Rodolph Hatfield in Eagle Article. He 'warns' Wichita Papers. 18 July 1895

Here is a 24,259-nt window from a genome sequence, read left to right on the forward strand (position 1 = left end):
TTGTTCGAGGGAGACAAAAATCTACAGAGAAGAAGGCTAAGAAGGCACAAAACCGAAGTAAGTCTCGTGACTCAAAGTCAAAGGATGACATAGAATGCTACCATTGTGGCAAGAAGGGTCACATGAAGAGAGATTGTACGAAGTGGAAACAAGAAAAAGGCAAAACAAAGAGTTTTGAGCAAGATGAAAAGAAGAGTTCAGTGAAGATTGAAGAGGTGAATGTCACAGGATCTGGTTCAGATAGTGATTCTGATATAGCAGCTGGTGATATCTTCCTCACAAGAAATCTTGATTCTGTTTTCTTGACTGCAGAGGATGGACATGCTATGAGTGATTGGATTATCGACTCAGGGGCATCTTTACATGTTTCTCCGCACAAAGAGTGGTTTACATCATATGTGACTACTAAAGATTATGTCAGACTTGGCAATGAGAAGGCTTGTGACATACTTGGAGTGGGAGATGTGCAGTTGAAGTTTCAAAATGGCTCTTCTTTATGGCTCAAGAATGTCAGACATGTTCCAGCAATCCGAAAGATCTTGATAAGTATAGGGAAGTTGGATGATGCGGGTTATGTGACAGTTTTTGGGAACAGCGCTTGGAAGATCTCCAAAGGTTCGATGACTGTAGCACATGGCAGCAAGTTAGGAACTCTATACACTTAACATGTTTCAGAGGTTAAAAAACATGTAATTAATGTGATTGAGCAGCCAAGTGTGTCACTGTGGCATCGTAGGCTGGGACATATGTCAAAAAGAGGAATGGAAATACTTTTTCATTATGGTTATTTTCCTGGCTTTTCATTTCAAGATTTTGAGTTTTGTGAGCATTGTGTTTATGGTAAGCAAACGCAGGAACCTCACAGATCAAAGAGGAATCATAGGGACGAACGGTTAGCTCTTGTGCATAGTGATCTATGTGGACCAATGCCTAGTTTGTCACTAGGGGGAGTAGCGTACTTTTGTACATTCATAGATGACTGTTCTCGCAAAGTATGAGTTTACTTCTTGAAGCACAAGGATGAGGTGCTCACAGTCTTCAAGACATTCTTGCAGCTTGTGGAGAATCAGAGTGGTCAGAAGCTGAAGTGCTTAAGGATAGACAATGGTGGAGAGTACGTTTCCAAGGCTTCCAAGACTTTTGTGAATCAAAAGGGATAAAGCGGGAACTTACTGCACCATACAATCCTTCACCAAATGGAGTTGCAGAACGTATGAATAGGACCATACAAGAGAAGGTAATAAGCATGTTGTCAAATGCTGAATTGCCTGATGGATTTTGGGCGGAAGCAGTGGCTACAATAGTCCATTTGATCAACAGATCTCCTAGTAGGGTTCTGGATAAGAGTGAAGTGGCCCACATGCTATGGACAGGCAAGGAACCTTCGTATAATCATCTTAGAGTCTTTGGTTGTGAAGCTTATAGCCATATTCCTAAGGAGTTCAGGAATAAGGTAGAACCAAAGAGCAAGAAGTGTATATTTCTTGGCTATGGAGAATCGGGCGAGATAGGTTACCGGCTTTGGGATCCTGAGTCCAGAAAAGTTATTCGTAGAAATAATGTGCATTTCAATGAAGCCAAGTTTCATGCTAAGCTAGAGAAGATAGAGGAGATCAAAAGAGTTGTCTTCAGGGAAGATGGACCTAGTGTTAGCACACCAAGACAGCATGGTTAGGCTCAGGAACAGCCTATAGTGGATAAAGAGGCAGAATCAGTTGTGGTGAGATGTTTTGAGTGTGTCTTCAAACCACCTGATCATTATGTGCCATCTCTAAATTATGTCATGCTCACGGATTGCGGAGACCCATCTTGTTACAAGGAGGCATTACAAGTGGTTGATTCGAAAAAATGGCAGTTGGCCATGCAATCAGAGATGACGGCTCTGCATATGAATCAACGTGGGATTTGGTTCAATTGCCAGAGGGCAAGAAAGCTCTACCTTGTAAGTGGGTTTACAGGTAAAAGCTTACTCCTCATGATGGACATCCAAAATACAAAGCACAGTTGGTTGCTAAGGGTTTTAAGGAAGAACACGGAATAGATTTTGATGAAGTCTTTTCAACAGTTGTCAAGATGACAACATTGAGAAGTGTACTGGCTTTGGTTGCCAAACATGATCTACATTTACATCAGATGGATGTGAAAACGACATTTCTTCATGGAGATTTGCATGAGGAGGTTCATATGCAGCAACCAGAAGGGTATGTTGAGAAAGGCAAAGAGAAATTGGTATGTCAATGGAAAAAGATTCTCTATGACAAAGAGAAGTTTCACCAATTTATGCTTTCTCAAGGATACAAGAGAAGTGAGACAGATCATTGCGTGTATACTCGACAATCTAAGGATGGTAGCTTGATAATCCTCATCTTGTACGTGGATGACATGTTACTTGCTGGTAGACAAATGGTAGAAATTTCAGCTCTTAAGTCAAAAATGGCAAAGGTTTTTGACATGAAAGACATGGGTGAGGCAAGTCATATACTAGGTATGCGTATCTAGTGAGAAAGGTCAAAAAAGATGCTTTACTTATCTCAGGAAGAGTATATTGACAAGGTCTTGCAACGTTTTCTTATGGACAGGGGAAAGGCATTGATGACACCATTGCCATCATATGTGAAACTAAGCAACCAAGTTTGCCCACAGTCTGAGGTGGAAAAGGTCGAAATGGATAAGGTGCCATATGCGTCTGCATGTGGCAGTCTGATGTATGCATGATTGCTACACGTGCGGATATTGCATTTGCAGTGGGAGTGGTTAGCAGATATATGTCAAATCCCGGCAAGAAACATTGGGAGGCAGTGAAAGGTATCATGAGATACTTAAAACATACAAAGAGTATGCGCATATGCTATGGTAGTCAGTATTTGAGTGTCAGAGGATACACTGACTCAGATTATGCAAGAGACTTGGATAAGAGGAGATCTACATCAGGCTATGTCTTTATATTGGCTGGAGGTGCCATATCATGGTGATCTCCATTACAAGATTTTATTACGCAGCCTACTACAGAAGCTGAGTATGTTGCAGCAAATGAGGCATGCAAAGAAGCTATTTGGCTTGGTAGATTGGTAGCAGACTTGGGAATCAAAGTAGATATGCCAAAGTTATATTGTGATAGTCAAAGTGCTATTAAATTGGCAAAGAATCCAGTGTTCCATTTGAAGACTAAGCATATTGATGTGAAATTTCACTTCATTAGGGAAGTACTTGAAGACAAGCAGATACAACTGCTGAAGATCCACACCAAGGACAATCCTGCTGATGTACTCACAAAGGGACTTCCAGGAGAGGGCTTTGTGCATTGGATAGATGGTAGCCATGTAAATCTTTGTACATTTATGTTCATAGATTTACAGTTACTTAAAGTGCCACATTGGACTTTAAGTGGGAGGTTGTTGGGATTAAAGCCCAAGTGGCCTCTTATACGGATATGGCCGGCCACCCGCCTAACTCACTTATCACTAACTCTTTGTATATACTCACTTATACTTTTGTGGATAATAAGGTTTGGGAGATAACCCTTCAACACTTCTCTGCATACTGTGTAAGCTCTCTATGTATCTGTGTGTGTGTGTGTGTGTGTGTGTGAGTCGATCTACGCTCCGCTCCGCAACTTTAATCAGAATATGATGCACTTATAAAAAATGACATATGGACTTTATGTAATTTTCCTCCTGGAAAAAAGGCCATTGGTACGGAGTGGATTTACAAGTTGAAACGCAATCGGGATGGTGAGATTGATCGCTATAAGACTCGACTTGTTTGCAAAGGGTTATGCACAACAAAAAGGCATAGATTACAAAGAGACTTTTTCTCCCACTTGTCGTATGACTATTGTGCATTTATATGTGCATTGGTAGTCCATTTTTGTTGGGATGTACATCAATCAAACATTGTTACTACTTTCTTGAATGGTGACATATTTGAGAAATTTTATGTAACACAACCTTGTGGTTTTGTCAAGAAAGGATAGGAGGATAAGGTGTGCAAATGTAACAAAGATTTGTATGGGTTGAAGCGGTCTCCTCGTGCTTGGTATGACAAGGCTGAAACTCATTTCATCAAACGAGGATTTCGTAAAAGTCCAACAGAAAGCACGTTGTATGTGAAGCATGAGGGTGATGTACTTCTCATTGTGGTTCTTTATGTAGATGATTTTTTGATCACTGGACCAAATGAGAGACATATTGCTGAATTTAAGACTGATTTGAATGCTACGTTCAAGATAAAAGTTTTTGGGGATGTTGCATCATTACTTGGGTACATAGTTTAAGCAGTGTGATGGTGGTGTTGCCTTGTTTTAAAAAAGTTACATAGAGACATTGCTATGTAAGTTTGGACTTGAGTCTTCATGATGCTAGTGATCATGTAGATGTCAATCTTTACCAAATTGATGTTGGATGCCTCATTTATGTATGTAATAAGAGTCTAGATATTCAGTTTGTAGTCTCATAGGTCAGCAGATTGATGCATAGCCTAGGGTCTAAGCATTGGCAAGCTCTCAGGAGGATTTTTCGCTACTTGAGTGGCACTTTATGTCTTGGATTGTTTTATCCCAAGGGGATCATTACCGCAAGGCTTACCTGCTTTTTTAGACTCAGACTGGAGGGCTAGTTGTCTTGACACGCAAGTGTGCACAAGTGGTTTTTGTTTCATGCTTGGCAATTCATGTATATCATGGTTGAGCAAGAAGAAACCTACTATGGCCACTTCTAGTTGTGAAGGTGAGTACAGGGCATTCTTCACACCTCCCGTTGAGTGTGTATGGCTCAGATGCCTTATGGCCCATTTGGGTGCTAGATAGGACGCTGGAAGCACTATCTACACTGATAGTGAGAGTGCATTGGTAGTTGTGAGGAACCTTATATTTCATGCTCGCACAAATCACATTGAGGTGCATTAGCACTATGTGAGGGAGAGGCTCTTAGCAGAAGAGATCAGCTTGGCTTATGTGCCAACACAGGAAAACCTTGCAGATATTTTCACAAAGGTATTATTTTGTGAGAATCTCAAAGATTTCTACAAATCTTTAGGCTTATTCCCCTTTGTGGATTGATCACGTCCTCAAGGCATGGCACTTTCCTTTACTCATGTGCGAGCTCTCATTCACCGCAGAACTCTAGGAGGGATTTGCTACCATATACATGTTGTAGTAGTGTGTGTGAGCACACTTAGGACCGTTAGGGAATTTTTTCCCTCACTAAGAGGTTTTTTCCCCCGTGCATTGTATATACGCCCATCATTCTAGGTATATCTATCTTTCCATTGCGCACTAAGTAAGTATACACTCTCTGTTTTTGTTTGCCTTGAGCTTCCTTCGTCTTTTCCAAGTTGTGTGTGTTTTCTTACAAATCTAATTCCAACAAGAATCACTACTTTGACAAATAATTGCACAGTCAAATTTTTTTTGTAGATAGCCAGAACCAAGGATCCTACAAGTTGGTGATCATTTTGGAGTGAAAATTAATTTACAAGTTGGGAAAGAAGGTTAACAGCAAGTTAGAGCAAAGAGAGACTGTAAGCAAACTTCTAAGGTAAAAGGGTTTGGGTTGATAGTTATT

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Rodolph Hatfield in Eagle Article.  He 'warns' Wichita Papers.  18 July 1895 - ; HE FOLLOWS GRANT GOOD CITIZENSHIP LEAGUE HELD...